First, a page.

Embracing these three lessons from commercial aviation may seem like a radical gamble for the SEC. Moving from an emphasis on rule-based enforcement to a focus on industry-wide safety would require a radical cultural shift as well as new capabilities, particularly technical knowledge of operational issues. These barriers to change are difficult to overcome. But maintaining the status quo is a sure bet for increasingly frequent catastrophic failures that will ultimately shake the world’s confidence in the vitally important U.S. securities market.

Interested readers can find the full memo submitted to the U.S. House of Representatives here

photo credit: flickr

Chris Clearfield is a principal at System Logic, an independent research and consulting firm focusing on issues of risk and complexity. Before starting System Logic, he worked as a derivatives trader at a prestigious proprietary trading firm distinguished by its ability to understand and hedge risk. After years as a trader in New York, Tokyo, and Hong Kong, his role matured from trading to analyzing the financial and regulatory risks inherent in the business of technologically complex high-speed trading and devising policies to mitigate those risks. He holds an A.B. from Harvard College, where he studied physics and biology, and is a licensed pilot.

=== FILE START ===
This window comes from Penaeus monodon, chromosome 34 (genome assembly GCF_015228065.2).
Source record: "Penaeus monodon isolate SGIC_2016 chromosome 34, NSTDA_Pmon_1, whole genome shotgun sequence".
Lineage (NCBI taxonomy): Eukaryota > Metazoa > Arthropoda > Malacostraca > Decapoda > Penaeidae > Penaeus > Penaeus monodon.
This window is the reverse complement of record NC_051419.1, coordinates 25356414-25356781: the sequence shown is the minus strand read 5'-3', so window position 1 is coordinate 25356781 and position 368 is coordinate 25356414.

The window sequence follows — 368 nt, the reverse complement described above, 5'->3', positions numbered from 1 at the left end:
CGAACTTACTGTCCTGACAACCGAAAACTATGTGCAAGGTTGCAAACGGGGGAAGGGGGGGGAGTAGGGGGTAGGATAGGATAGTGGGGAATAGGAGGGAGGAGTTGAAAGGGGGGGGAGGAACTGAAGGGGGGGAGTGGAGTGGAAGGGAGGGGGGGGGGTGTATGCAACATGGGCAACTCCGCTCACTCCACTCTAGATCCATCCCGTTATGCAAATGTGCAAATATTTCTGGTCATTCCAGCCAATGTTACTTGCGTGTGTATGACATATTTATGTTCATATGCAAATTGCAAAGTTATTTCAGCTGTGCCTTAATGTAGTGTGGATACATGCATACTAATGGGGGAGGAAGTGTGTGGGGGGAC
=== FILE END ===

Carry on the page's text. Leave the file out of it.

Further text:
András Tilcsik is an Assistant Professor of Strategic Management at the Rotman School of Management at the    University of Toronto. His research focuses on organizations and institutions, and he teaches courses on organizational  theory, economic sociology, and the risk of catastrophic failure in organizations. He holds an A.B., an A.M., and a Ph.D.  from Harvard University.


Benjamin Berman served as an investigator at the National Transportation Safety Board from 1990 to 2001, ultimately as the Chief of the Major Investigations Division. He is currently an airline Captain for a major U.S. flag carrier and a researcher for San Jose State University at the NASA Ames Research Center, where he studies and writes about the role of human factors in airline safety, including the effects of human cognitive vulnerabilities in major airline accidents. He holds an A.B. in economics from Harvard College.